This year’s Great Decisions lecture series is set for 6:30 to 8:30 p.m. Thursday nights at the Cumming library branch, 585 Dahlonega Road.
The remaining topics include:
• Feb. 9: Promoting democracy with Jonathan Miner, assistant professor of political science
• Feb. 16: Exit from Afghanistan and Iraq with Chris Jespersen, dean of the arts and letters school
• Feb. 23: Indonesia with J.T. Kwon, assistant professor of political science
• March 1: Mexico with Tamara Spike, associate professor of history
• March 8: State of the oceans with Nancy Dalman, chair of the biology department
• March 15: Energy geopolitics with Anna Rulska, assistant professor of political science
Updating that antivirus software on a computer may be just the tip of the iceberg when it comes to cybersecurity.
Just ask Bryson Payne, chief information officer and tenured professor of computer science and information systems at North Georgia College and State University.
Payne gave a presentation on cybersecurity Thursday night as part of the school’s Great Decisions lecture series at the Cumming branch of the Forsyth County Public Library.
Payne’s presentation covered personal, business, national and world cybersecurity.
“Identity theft is the fastest growing crime in the U.S. still,” Payne said. “According to the [Federal Trade Commission] about 9.9 million incidents of identity theft occur each year. That means 19 people fall victim to identity theft in some form every minute.”
Barbara Young was one of many who came to hear Payne speak. She said she’s interested in the entire Great Decisions program and supports it.
“I think it’s a valuable educational tool for the community,” she said. “And cybersecurity is something that affects every single one of us.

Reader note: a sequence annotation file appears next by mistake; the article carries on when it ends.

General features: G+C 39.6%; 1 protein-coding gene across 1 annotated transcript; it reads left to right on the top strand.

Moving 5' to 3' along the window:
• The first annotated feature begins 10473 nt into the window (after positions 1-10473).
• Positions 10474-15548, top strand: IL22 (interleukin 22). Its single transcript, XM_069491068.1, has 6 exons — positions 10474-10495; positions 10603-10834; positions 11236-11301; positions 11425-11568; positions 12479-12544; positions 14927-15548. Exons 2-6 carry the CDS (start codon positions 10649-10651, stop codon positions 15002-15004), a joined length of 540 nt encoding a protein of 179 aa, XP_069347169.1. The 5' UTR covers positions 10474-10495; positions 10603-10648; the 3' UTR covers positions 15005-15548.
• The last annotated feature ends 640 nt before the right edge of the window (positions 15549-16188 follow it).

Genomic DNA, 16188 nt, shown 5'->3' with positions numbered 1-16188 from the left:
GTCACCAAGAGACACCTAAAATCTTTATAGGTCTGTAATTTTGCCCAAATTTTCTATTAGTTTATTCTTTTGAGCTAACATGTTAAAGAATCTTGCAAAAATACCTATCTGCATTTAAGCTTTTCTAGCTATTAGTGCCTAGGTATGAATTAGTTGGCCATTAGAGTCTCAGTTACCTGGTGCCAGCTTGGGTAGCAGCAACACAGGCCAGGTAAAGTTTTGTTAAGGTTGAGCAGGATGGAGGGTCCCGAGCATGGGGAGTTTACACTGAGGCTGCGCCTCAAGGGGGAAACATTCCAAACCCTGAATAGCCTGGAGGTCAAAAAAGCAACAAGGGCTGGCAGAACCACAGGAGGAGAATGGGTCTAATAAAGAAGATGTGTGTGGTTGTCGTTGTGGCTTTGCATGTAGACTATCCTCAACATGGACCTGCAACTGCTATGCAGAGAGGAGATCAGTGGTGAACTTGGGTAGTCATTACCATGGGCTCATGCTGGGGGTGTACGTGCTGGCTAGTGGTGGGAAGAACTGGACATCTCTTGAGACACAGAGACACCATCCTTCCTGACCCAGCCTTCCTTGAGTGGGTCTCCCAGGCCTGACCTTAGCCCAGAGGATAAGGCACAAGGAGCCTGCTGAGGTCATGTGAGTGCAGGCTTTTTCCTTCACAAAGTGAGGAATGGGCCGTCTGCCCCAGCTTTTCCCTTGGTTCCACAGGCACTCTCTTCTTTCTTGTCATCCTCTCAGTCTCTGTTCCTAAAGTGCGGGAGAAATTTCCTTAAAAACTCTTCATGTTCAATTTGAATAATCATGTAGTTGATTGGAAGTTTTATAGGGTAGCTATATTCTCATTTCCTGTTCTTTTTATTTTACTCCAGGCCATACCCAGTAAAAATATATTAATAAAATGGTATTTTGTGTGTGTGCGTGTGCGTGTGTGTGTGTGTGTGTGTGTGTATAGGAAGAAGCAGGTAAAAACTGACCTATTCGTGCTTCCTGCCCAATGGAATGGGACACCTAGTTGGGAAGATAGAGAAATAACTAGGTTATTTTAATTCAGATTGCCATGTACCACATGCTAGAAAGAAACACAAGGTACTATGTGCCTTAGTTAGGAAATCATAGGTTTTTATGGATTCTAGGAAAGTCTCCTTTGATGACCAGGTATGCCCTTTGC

“The more we know about it, the better we deal with it.”
Payne noted that identity theft costs the victim an estimated $500 and about 30 hours of time to resolve.
About 1 percent of identity theft cases can take from 400 to 1,200 hours of time to track down and fix.
On a global scale, Payne said statistics show that as of 2011, 44 percent of the world’s Internet users are in Asia, while just 24 percent of Asians have Internet access.
“If everybody in Asia were to get on the Internet, there would be four times as many people,” he said. “We all of a sudden shrink to about 20 percent in the developed world.”
In addition, Payne said that while English has historically been the operating system language of the Internet, in five years more content could exist in Chinese than English.
He said there are several ways to improve cybersecurity, including being aware of e-mail scams, purchasing identity theft insurance, using difficult passwords and encouraging young people to go into Science, Technology, Education and Mathematics, or STEM, fields.
Payne fielded questions from the audience on a variety of topics including encryption, improving browser security, operating systems, ways of reporting identity theft and data storage.
The Great Decisions series will continue at 6:30 p.m. Feb. 9 with a presentation on promoting democracy by Jonathan Minor, assistant professor of political science.